Linda L. Berger

Linda L. Berger

Emerita Professor of Law

Linda L. Berger's image
Areas of expertise:

Legal Writing, Law and Rhetoric, First Amendment


Linda Berger is the Family Foundation Professor of Law at UNLV. Her research, writing, and teaching converge on the study and practice of legal rhetoric, drawing on cognitive psychology as well as on composition, rhetoric, metaphor, analogy, and narrative theory. She is one of the co-editors of U.S. Feminist Judgments: Rewritten Opinions of the United States Supreme Court (Cambridge 2016), the first volume in an ongoing series. She is co-author of Legal Persuasion: A Rhetorical Approach to the Science (Routledge 2017) and (with two UNLV colleagues) of Legal Research: Examples and Explanations..

Professor Berger has been a leader in discipline building and professional development initiatives within the national legal writing community, receiving the ALWD Inaugural Linda Berger Lifetime Achievement Award for Excellence in Legal Writing Scholarship in 2017. She served as President of the Legal Writing Institute (LWI) from 2014-16 and has been a member of the LWI Board of Directors since 2008.  Professor Berger was a founder and the long-time editor-in-chief of Legal Communication & Rhetoric: JALWD; served on the editorial board of the LWI Monograph Series for six years; initiated and continues to co-edit the Law & Rhetoric e-Journal on SSRN's Legal Scholarship Network; and was one of the first ALWD Visiting Scholars in Legal Communication & Rhetoric. She is a former member of the national board of directors of ALWD.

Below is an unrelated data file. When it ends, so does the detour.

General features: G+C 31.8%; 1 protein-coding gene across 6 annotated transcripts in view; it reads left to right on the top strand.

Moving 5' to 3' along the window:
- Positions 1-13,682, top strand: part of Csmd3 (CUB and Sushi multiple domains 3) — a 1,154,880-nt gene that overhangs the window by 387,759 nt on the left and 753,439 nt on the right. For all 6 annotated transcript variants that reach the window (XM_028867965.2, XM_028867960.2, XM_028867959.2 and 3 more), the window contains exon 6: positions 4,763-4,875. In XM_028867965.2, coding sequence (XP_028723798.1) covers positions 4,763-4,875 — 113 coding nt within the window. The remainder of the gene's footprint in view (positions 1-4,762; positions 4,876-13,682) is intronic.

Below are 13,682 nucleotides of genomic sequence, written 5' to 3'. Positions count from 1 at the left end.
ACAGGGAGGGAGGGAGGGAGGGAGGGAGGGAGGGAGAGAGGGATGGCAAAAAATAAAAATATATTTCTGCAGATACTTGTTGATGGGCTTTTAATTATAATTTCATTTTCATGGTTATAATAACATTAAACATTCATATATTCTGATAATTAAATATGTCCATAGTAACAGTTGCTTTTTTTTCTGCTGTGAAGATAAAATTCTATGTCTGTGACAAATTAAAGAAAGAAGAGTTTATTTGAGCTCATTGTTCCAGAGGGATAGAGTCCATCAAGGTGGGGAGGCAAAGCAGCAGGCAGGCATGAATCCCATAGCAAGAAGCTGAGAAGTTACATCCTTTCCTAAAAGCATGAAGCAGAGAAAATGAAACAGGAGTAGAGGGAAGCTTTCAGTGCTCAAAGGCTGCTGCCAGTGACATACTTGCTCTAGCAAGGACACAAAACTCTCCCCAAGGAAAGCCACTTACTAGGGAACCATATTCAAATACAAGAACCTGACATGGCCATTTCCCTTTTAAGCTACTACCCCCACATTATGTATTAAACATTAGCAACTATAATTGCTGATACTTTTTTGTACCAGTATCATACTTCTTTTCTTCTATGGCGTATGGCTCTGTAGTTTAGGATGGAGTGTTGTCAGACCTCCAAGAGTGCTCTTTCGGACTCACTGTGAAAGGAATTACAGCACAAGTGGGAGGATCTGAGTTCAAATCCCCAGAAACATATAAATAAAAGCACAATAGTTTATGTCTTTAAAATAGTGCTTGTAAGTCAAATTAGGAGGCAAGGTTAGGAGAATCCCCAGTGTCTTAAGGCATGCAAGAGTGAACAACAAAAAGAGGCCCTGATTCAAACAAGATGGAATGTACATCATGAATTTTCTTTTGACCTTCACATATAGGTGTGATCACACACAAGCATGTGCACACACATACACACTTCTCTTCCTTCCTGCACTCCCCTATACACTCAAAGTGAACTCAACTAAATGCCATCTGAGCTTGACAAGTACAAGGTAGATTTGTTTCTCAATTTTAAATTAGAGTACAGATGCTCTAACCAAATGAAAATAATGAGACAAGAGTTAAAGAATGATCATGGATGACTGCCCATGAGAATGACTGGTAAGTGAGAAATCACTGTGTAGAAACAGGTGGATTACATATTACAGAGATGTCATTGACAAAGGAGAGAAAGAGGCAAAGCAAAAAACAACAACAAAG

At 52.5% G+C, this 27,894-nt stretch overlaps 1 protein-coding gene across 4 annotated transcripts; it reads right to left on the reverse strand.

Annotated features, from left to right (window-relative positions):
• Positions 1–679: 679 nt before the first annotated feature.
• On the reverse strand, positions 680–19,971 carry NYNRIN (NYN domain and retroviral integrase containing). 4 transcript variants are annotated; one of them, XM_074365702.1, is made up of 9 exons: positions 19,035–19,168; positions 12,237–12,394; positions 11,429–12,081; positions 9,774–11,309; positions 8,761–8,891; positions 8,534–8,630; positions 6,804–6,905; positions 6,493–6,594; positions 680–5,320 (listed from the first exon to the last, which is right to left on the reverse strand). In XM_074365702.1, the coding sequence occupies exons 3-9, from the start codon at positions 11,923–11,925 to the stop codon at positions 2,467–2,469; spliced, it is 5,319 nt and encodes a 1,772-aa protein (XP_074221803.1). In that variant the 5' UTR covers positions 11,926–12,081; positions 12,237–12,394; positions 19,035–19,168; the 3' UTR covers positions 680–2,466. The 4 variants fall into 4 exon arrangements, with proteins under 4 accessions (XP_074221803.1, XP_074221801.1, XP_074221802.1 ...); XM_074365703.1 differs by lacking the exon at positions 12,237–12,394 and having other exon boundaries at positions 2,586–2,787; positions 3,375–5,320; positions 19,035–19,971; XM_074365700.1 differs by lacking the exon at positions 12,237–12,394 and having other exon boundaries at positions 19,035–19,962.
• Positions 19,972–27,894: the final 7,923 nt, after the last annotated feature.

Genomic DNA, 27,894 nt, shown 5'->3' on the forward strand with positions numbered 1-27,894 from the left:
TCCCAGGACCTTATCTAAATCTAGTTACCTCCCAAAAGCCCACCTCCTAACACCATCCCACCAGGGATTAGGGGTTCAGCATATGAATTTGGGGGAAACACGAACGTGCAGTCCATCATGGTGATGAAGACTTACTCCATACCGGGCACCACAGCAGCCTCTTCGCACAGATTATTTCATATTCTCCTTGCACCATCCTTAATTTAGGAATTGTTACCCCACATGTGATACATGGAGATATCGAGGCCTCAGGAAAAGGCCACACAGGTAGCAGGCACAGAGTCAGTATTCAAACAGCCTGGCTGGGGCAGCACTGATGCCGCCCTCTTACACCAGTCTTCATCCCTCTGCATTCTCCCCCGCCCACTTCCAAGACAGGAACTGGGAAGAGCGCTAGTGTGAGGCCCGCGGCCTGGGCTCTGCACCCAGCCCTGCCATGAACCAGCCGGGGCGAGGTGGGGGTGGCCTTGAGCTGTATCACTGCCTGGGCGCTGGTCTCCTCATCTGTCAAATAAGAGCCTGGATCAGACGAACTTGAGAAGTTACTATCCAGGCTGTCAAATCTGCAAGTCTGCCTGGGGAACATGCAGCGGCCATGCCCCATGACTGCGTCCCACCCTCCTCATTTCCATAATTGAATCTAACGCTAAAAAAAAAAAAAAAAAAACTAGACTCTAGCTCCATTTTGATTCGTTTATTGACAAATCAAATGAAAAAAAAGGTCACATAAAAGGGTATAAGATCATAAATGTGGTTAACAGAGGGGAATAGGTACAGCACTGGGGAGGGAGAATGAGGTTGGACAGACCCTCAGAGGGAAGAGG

Professor Berger's articles and book chapters are wide ranging. Her early scholarship applied New Rhetoric composition theory to the reading and writing processes of law students and law teachers. Her later scholarly work blends interdisciplinary study with rhetorical analysis, drawing on research findings from analogy, metaphor, and narrative studies in order to examine the persuasiveness and effectiveness of written and oral communication. Her current projects combine rhetorical and quantitative analysis as a way to study the influence of rhetorical methods on the citation of case precedent over time.

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